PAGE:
Friday, January 18, 2008


After the discussion last night- I had to look up Rodin (yes, I am that big of a dork) and see when he was active creatively. When reading the description of the sculpture in "Life the Iron Mills" I had pictured something very much like some of Rodin's more expressive works (of course, as I admitted last night I had no really grasp on when the story was written) and figured that he had to be an influence on the description of the sculpture in the story.

What I discovered is that he actually was born in the 1840's- so it is highly unlikely that his work was the inspiration of descriptions contained in "Iron Mills." Which means that Davis was quite inspired or prescient in her descriptions. But I found this interesting description on Wikipedia that sounds very similar to the ideas/descriptions expressed in the story...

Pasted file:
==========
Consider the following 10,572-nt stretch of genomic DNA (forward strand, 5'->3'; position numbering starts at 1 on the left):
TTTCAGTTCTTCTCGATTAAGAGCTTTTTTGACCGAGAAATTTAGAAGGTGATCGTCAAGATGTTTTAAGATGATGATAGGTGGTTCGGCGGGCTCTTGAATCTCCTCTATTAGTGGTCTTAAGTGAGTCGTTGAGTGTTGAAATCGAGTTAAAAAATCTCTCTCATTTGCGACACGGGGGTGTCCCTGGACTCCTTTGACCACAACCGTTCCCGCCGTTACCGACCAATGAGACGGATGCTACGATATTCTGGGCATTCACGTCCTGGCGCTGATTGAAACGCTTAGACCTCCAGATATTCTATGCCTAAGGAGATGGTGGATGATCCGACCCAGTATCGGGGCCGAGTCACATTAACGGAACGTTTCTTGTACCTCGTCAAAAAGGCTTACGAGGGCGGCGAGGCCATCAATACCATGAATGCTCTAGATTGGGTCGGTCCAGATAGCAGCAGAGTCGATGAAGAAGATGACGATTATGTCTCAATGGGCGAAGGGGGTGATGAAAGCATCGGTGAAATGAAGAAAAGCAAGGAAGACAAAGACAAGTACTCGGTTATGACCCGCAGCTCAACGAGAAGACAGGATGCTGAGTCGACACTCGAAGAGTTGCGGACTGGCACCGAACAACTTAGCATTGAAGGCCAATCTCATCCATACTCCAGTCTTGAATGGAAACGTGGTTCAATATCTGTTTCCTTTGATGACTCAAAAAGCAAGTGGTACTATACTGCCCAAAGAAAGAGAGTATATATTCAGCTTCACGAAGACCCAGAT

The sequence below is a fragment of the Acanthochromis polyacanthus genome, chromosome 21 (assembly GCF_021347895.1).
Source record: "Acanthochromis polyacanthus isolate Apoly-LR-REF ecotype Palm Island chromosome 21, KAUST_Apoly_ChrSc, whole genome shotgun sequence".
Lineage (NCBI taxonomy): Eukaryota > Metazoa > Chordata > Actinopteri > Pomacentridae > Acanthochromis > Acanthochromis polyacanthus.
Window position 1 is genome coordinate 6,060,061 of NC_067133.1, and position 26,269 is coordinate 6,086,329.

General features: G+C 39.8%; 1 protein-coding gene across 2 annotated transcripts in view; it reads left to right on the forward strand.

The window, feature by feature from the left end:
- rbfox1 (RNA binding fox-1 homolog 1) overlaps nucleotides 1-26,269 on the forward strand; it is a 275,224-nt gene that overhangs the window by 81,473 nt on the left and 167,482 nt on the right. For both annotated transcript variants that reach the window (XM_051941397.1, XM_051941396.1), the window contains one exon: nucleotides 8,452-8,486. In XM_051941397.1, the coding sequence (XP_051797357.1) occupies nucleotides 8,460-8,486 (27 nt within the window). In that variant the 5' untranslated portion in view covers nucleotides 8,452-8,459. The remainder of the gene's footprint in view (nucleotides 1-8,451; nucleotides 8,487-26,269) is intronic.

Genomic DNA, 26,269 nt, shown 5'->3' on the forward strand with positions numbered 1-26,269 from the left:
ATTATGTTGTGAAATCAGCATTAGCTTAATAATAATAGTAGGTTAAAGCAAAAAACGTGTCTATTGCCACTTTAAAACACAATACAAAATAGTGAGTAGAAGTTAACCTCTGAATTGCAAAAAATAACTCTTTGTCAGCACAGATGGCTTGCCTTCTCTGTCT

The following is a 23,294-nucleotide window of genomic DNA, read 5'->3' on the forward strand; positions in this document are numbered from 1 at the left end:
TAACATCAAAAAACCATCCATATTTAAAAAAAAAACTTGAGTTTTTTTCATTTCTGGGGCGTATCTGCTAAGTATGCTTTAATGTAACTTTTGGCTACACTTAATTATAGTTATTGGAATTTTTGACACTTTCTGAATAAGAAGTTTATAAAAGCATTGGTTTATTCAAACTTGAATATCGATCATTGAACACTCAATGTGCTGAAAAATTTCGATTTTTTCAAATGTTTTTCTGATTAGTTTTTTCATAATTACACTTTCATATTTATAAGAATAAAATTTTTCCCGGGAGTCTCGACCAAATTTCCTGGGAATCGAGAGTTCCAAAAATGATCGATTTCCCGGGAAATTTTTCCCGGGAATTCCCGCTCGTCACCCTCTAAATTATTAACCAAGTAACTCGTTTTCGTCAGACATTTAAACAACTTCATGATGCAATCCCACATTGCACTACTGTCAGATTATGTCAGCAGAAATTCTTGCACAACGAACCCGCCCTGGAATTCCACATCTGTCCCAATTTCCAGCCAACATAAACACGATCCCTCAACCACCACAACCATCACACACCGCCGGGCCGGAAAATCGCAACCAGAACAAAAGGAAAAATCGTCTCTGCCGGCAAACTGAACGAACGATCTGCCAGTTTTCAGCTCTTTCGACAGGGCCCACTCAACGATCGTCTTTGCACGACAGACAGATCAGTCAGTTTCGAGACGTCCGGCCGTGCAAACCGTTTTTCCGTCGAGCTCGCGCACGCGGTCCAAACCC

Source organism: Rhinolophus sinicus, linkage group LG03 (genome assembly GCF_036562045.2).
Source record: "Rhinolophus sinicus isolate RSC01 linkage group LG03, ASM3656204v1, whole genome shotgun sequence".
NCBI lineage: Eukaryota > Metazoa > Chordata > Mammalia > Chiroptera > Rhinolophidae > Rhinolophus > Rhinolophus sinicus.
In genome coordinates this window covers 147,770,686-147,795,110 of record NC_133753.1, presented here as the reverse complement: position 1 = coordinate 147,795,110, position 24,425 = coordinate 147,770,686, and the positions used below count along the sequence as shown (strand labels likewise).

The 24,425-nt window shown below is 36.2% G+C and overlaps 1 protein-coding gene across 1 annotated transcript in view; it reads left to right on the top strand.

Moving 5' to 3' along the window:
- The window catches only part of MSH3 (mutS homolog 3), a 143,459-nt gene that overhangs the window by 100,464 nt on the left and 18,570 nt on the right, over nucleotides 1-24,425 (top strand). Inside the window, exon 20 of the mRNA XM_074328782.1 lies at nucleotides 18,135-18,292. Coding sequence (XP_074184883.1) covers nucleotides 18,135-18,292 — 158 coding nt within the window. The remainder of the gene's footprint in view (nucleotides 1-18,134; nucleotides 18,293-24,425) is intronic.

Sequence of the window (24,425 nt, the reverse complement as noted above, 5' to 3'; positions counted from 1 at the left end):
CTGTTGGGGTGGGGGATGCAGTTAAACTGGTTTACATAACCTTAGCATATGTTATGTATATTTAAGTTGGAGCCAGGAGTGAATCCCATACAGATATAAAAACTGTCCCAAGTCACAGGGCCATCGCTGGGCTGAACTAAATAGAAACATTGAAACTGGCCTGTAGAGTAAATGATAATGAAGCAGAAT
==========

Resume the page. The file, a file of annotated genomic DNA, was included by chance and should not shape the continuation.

"Rodin was a naturalist, less concerned with monumental expression than with character and emotion.[45] Departing with centuries of tradition, he turned away from the idealism of the Greeks, and the decorative beauty of the Baroque and neo-Baroque movements. His sculpture emphasized the individual and the concreteness of flesh, and suggested emotion through detailed, textured surfaces, and the interplay of light and shadow. To a greater degree than his contemporaries, Rodin believed that an individual's character was revealed by his physical features.[2]"

I wonder if Rodin read "Life in the Iron Mills"....

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